For some years now, many scientists have recognized that humanity has become so prevalent and powerful on Earth that we’re now globally affecting the geologic record, the actual rock record used by geologists to divide the past into named blocks. A year ago, a group of experts recommended that we should officially consider re-naming our geologic epoch the Anthropocene, meaning the Age of Humans. At the same time, scientists who look beyond Earth long spoken of a classification scheme for hypothetical extraterrestrial civilizations, named the Kardashev scale in 1964 for Soviet astronomer Nikolai Kardashev. And now a team of researchers has devised a new classification scheme. It’s reminiscent of the Kardashev scale because it could relate to other worlds in our Milky Way galaxy. And it’s reminiscent of the idea of an Anthropocene because it focuses in part on a civilization’s unintentional planetary impacts, much like those happening on Earth today.
The new paper is called Earth as a Hybrid Planet: The Anthropocene in an Evolutionary Astrobiological Context, and it’s published in the September 6, 2017 issue of the peer-reviewed journal Anthropocene (request text here). Lead author is Adam Frank, a professor of physics and astronomy at the University of Rochester.
The Kardashev scale focuses on a civilization’s intentional energy harvesting. Earth doesn’t rank even as a Type I civilization on this scale, that is, a civilization able to manipulate all the energy resources of its home planet. A Type II civilization can use all the energy in its solar system system. A super-advanced Type III civilization on the Kardashev scale can, theoretically, harness all the energy of its entire home galaxy.
The new system proposed by Frank and others is less about super advanced civilizations and more about life’s impact on its world, over time.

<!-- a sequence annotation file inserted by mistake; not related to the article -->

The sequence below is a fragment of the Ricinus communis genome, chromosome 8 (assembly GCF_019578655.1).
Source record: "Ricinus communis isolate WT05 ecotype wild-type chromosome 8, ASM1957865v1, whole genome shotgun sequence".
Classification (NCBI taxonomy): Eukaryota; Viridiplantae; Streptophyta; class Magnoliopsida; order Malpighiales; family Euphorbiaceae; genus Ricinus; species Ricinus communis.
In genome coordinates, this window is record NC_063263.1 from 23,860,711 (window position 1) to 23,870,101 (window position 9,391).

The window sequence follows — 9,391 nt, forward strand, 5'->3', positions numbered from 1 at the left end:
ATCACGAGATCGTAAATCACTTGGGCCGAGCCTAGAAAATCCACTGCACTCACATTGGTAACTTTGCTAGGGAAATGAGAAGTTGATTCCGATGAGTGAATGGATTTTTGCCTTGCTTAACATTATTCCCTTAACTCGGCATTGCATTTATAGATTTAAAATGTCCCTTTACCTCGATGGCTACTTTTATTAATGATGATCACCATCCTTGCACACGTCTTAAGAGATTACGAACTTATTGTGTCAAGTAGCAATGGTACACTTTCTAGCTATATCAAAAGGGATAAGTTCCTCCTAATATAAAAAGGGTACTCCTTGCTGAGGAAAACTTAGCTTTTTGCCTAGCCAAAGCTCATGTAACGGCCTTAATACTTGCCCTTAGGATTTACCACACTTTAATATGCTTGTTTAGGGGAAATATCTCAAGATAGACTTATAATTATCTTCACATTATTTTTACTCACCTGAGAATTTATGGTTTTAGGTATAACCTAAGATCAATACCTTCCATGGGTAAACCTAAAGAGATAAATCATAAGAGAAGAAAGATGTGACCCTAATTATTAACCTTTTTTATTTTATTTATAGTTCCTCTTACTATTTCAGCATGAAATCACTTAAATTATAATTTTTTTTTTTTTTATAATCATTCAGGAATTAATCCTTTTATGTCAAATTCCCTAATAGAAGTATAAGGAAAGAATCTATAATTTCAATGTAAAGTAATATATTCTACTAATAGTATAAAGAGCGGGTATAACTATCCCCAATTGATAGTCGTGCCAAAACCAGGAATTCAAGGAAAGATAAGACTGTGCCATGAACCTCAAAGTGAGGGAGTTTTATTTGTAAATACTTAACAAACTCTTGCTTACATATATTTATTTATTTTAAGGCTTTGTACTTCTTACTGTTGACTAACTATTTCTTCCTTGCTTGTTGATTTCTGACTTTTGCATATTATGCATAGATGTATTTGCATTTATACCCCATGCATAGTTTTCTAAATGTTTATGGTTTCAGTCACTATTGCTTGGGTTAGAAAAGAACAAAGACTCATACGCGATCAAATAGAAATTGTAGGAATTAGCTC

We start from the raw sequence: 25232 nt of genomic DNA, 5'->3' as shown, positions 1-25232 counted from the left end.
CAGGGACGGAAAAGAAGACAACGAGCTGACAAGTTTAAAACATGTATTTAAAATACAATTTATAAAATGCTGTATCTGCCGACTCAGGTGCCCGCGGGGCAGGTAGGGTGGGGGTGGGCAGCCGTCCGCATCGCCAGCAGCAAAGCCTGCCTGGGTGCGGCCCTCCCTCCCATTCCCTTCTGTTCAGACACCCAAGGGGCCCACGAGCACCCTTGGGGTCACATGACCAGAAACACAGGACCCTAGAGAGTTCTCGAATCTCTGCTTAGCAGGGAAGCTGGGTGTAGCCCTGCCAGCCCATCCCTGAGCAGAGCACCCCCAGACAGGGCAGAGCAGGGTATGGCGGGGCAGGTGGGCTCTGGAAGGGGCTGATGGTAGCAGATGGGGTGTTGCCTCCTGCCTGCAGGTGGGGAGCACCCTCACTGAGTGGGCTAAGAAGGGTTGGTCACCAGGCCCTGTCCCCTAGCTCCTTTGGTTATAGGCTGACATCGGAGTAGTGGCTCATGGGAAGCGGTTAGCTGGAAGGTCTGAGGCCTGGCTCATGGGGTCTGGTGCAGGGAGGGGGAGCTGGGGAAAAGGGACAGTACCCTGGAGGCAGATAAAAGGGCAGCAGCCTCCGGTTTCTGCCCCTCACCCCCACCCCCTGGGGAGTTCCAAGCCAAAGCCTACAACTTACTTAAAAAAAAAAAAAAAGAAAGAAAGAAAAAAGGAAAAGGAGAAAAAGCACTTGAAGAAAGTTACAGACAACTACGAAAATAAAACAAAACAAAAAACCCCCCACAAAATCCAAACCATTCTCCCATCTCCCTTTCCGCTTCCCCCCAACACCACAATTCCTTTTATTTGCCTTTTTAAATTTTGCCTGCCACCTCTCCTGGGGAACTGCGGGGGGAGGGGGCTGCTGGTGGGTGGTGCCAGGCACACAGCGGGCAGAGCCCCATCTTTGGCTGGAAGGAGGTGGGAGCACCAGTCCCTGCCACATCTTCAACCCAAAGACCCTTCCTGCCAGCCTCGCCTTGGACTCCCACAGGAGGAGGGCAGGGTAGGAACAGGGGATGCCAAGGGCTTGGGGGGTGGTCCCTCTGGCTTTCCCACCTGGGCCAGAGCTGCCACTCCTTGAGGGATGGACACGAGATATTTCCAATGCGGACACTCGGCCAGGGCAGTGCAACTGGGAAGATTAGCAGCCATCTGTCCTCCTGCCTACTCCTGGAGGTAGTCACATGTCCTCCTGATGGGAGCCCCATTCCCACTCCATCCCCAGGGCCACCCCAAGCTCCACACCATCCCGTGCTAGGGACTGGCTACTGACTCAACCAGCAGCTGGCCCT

Here are the categories in the proposed new system:
Class I represents worlds with no atmosphere at all, such as the planet Mercury and the Earth’s moon.
Class II planets have a thin atmosphere containing greenhouse gases, but no current life, such as the current states of planets Mars and Venus.
Class III planets have perhaps a thin biosphere and some biotic activity, but much too little to “affect planetary drivers and alter the evolutionary state of the planet as a whole.” No current examples exist in the solar system, but early Earth might have represented such a world — and possibly early Mars, if life ever flickered there in the distant past.
Class IV planets have a thick biosphere sustained by photosynthetic activity and life has begun strongly affecting the planetary energy flow. In this system, Earth is a Class IV planet, the only one we currently know for certain exists. What do the scientists mean by energy flow? They’re talking about a state of non-equilibrium thermodynamics — a planet’s energy flow being out of synch – in a way that the presence of a technological civilization can cause.
Class V planets are the final stage in this system, with the planets profoundly affected by the activity of an advanced, energy-intensive species.
— Ratn Sanjay, IPS (@ratnsanjayips) September 12, 2017
The new classification system, the researchers said, is a way of thinking about human sustainability on a planetary scale in the newly recognized Anthropocene epoch. They said:
Our premise is that Earth’s entry into the Anthropocene represents what might, from an astrobiological perspective, be a predictable planetary transition. We explore this problem from the perspective of our own solar system and exoplanet studies.
In our perspective, the beginning of the Anthropocene can be seen as the onset of the hybridization of the planet, a transitional stage from one class of planetary systems to another.
… Any world hosting a long-lived energy-intensive civilization must share at least some similarities in terms of the thermodynamic properties of the planetary system. Understanding these properties, even in the broadest outlines, can help us understand which direction we must aim our efforts in developing a sustainable human civilization.
In other words, they added:
If one does not know where one is going, it’s hard to get there.
Bottom line: The Kardashev scale meets the Anthropocene in a newly proposed classification system. The system offers a new way of thinking about human sustainability on Earth.
Deborah Byrd created the EarthSky radio series in 1991 and founded EarthSky.org in 1994. Today, she serves as Editor-in-Chief of this website. She has won a galaxy of awards from the broadcasting and science communities, including having an asteroid named 3505 Byrd in her honor. A science communicator and educator since 1976, Byrd believes in science as a force for good in the world and a vital tool for the 21st century. "Being an EarthSky editor is like hosting a big global party for cool nature-lovers," she says.